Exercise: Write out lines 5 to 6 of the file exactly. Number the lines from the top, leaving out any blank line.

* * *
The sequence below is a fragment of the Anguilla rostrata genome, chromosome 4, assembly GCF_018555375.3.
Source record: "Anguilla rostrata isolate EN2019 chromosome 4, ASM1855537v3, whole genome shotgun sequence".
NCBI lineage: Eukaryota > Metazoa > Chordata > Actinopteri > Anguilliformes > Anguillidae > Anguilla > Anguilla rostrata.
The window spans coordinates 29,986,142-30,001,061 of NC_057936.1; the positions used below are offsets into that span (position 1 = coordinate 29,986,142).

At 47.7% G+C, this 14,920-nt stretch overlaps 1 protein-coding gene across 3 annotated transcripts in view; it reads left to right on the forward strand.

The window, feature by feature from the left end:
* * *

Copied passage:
At 47.7% G+C, this 14,920-nt stretch overlaps 1 protein-coding gene across 3 annotated transcripts in view; it reads left to right on the forward strand.

The window, feature by feature from the left end: